©2000, 2012, by C.A. Dawson
Chapter 1- The Landing
Brandon sped along the deer trail, crashing through the bush alongside the road. Pain shot through his left hip as the arthritis that had settled there a few years earlier complained at the unaccustomed effort.
Wet branches raked his face. Breathing hard, he frantically lashed out at them and raced up a small incline. The thing disappeared over the top.
Tripping over a tree root, he sprawled face first in peat and twigs with a grunt of exhaled air. His father’s old Winchester, clutched in one gnarled fist, came crashing through bushes with him. The undergrowth tore mercilessly at the backs of his hands, drawing blood. The antiquated weapon, barely grasped in one bleeding hand, pushed aside overhanging branches.
Brandon hauled himself up and ran on. The creature’s passage through the forest sounded more distant.
Brandon’s boots smashed unevenly through the underbrush as his good leg hit harder than the other. His and the ungodly creature’s footfalls, muffled by the morning fog, were the only sounds disturbing the silent timberland.
Nothing moved. Nothing dared. Birds, speechless after the noise of the crash, flew to distant trees for safety. Small creatures crouched in their dens or hid in foliage deep within the forest.
Closing on the thing, Brandon dodged a branch that snapped back in its wake. The alien may have youth on its side but he had that old McKinley determination.
Fallen twigs cracked beneath his feet. Ducking another limb, he tried to bring the rifle up to fire. He was no marksman, but he couldn’t miss at this distance. The weapon caught in blackberry vines, unbalancing him and pulling him to one knee—luckily his good knee.
“Hell!” he hissed, his patience all but gone. Time had tricked him. Age had crept in like fog, sapping him of strength. Panting, he hoisted himself up.
Fog closed between them, hiding the godless thing. He heard its progress through the bush and listened for any change in direction. His breath came in short painful gasps but he pressed on, drawing closer.
He had to kill it. He was the only one who knew what had come to this world and, by God, he wasn’t going to let a little age interfere with killing this thing.
The hip screamed. A branch, hidden in the fog, cruelly lashed his unshaven face, clawing his gaunt cheeks.
The fog broke. He raised the rifle and fired without aiming. A sharp crack split the air, the gun’s recoil against his shoulder bruising the arthritic joint. Wood splintered at the side of the path. The alien broke stride but rallied and dashed on.
He grimaced as pain burned a path through his shoulder to his wrist. As if the arthritis and the impact of the recoil weren’t enough to contend with, stinging sweat ran into one eye. Fearing the fog would close in again, he swung the rifle to his other shoulder and fired. Another miss. More punishment from a weapon that wouldn’t have made a difference to a healthy body.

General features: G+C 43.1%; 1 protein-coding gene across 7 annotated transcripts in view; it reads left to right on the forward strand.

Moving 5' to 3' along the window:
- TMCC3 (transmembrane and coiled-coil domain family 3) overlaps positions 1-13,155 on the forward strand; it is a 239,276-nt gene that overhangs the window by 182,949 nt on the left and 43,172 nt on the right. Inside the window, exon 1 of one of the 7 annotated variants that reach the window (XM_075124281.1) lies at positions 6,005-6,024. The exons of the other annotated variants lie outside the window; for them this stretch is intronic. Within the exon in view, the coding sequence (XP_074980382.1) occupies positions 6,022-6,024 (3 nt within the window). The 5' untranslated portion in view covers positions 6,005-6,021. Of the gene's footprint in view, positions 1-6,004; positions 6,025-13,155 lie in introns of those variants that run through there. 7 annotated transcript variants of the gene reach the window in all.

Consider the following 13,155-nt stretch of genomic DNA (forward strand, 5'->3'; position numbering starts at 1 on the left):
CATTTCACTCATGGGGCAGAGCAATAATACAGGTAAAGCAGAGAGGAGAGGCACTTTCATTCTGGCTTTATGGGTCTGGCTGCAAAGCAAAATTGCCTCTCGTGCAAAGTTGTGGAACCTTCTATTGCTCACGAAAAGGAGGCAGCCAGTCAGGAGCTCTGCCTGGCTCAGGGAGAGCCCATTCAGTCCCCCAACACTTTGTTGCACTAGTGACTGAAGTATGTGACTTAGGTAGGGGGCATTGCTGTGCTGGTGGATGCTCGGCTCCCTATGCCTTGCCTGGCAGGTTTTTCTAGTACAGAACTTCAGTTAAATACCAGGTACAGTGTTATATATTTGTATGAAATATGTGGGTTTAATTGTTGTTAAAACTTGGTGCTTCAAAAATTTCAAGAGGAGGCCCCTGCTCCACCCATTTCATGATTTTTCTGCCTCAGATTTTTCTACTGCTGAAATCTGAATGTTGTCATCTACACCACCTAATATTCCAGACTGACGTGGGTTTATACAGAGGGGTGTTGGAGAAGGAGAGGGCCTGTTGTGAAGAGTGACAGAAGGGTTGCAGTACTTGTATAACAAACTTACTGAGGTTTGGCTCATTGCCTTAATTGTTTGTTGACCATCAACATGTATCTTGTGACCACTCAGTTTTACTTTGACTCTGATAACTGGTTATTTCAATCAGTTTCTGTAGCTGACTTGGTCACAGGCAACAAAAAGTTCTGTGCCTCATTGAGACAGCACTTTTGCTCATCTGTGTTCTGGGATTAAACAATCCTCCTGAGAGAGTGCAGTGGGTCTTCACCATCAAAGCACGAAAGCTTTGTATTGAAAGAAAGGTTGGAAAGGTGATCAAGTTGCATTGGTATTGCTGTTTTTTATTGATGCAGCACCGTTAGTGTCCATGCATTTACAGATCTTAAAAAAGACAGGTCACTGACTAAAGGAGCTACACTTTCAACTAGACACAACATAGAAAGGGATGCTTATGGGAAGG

Ignoring the pain as he ran, he worked the lever without stopping to chamber another round. Breaking into a clearing, he fired again. Another miss! Rich topsoil at the side of the trail rained down on ferns. The beast screeched with fury and disappeared into the dark woods unharmed.
He looked resentfully at the old weapon as his boots beat an uneven rhythm on fallen leaves and needles. If only he’d taken an interest in his father’s life-long hobby and learned to use this antiquated thing!
“You can do it. Come on, Brandie,” he coaxed. “You’re not old yet.”
His blue eyes scanned the entrance to the forest, assessing the trail his quarry had taken. “I’m gonna kill ya, ya bastard!” Brandon screamed.
One ragged sleeve of his red checkered coat flapped as he ran. Spider webs hung from branches, heavy with droplets condensed out of the fog. He raised the rifle once more.
“Come on!” he growled through clenched teeth, aiming for the first time. He fired. The thing roared with pain, stumbled, but kept running.
His heart hammered. “Yes!” he hissed between wheezes. “Next shot takes ya down!” he snarled. He felt in the pocket of his ruined jacket for more shells.
Ahead, the alien encountered a nurse log. Ferns, small saplings and moss protruded from the massive hulk that was slowly returning its substance to the forest floor. His quarry lunged this way and that, holding its thigh, trying to find a way over the obstruction.
Confusion. Here was Brandon’s chance! He had it!
Breathing hard, Brandon closed for the kill, feeding shells into the rifle. His fingers trembled as he raised the Winchester to one aching shoulder.
Suddenly vaulting the log, the creature raced away. Hissing, it darted a look of pure contempt over one shoulder.
“Damn!” Brandon snarled, hesitating. He’d been too slow. The creature had slipped out of easy range. Lowering the gun, he started after it.
He had to do better than this. In answer, the recluse hurled himself over the log like a young buck, the jarring impact of his landing sending pain from his ankles all the way up his spine.
He could do it when he had to. Ya see! He could do it when he had to! And he had to now, more than he’d ever had to in his life.
The rifle still smoked from the last attempt to bring down the unearthly beast that wore a face he knew. He’d seen that face in his own mirror just thirty years ago.
How had it done that?
One minute a blank slate, smooth flesh moving above him, wrestling him into the underbrush at the crash site; the next it wore Brandon’s face imprinted over its vacant features. The burning red eyes—its only distinguishing feature—disappeared. Penetrating, black, human-like eyes looked out at the startled farmer.